like you're just there.
to give these things personal space.
if you were there in person.
there's breakdowns and it's not.
There must be a camera over there,"
I'm going to turn up your volume,"
walk up to you and say,
I'm going to turn up your face."
these new social norms
feeling like it's your body,
"Oh, my robot is kind of short."
he was six-foot tall --
to cocktail parties and things like that,
which is close to my height.
really looking at me.
at this sea of shoulders,
to be on the shorter end of the spectrum."
a lot of empathy for that experience,
as he was talking to me,
and talk to me eye to eye,
to look at this in the laboratory
things like robot height would make.
used a shorter robot,
used a taller robot
that the exact same person
and says the exact same things as someone,
and perceived as being more credible
the way that Cliff Nass would put this
with these new technologies
that we have very old brains.
at the same speed that tech is
are running around.
not machines, right?
into things like just height of a machine,
to the person using the system.
is really important
how we extend ourselves, right?
in ways that are sort of surprising.
because the robots don't have arms,
who are playing pool
for team bonding,
at operating these systems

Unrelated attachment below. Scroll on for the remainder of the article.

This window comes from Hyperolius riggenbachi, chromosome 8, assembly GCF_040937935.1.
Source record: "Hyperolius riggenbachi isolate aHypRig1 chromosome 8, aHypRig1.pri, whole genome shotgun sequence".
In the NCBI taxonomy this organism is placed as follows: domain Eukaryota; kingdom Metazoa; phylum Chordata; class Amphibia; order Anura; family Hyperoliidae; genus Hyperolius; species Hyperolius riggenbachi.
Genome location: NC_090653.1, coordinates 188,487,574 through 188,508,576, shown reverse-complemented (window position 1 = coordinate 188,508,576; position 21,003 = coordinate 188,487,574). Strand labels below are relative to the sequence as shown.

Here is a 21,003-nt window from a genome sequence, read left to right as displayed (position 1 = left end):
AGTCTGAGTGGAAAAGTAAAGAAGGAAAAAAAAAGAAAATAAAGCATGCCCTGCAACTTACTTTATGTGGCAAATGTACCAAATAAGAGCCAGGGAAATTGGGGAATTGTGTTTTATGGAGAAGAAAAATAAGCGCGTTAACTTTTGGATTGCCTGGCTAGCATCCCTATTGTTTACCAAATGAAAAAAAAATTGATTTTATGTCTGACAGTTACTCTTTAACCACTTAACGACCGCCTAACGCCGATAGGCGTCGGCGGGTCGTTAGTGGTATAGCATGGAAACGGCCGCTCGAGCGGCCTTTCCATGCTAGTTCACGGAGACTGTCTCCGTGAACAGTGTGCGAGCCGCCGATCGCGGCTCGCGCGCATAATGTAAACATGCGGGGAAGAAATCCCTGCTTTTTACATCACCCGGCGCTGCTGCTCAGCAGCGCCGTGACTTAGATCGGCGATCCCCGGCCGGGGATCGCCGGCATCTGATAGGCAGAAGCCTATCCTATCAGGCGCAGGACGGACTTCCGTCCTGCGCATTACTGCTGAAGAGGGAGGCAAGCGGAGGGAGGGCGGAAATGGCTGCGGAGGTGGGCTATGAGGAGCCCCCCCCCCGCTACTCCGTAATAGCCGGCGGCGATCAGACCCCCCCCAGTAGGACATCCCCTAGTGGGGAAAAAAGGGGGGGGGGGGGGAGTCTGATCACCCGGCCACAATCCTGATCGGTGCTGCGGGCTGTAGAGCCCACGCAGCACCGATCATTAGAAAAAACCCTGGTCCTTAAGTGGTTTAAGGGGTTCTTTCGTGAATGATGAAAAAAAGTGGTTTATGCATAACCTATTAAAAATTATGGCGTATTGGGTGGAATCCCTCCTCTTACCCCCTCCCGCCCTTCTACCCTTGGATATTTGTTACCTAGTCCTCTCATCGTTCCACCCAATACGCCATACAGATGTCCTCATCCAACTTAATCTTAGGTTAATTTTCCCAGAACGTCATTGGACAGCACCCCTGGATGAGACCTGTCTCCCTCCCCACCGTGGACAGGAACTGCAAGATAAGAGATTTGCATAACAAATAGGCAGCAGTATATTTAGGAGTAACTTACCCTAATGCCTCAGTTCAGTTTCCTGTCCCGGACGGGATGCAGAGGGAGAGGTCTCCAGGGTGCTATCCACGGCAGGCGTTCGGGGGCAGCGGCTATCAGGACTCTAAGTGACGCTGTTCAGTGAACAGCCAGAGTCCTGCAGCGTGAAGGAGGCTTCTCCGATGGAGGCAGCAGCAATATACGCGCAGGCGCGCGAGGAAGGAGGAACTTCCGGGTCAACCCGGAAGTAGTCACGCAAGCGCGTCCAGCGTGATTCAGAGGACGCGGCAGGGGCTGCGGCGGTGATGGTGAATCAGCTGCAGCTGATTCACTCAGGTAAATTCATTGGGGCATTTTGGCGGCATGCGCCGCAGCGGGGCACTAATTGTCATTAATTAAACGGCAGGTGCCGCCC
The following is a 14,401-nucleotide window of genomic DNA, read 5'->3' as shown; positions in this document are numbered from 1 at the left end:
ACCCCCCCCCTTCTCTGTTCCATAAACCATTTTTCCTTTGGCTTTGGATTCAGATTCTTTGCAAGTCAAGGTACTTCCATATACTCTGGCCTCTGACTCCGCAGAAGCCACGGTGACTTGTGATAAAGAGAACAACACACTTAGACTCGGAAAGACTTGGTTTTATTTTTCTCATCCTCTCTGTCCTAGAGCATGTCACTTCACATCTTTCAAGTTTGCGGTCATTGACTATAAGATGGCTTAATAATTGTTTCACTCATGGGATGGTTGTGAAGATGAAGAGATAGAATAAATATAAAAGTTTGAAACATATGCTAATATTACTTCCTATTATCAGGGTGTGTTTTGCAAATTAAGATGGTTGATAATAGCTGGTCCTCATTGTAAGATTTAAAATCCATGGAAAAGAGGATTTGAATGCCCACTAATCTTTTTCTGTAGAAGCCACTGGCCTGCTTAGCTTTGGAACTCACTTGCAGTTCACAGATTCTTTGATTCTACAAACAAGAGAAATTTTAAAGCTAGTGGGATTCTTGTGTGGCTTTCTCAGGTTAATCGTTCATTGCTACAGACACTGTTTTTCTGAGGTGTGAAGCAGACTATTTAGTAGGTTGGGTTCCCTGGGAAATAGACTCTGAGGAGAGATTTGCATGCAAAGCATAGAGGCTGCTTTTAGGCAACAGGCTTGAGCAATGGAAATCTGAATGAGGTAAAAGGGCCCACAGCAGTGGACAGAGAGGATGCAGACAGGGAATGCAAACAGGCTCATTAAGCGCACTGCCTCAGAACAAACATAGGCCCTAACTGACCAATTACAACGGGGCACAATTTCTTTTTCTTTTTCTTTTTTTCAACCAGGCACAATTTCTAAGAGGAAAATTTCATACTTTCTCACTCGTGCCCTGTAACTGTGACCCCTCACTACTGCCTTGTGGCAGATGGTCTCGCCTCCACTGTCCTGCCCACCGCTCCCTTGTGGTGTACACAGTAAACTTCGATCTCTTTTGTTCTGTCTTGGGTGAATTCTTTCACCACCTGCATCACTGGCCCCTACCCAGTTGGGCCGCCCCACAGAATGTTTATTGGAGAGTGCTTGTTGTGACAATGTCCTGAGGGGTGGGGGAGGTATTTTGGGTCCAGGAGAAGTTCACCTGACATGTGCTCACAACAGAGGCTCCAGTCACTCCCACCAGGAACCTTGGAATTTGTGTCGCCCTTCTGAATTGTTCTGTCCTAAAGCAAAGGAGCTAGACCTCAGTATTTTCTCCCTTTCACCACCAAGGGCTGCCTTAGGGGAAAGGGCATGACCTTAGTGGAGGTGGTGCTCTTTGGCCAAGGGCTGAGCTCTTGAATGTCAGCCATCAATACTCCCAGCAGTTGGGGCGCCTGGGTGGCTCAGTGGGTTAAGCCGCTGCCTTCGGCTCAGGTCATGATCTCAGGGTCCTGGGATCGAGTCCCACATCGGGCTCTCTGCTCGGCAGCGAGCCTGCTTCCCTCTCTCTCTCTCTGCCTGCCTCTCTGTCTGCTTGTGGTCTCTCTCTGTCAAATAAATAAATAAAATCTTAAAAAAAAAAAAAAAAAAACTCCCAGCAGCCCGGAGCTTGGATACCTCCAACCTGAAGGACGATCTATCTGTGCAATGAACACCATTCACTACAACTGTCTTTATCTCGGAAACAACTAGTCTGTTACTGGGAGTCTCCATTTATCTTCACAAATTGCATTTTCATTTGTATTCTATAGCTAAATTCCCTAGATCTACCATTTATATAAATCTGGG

like make up new games,
in the middle of the night,
operating these systems.
who logged into the robot
90 degrees to the left.
around the office,
getting super embarrassed,
his volume was way too high.
in the image is telling me,
was we don't want it to be so disruptive.
avoidance to the system.
that could see the obstacles,
try to say, run into a chair,
it would just plan a path around,
using that system, obviously,
to get through our obstacle course,
this important human dimension --
called locus of control,
a strong internal locus of control,
of their own destiny --
to an autonomous system --
fight the autonomy;
I'm going to hit that chair."
from having that autonomous assistance,
autonomous, say, cars, right?
to grapple with that loss of control?
depending on human dimensions.
as if we're just one monolithic thing.
moment to moment,
the human dimensions,
also comes a sense of responsibility.
using one of these systems,
would look like.
that's very familiar to people,
like it's a video game.
over at Stanford play with the system
around our office in Menlo Park,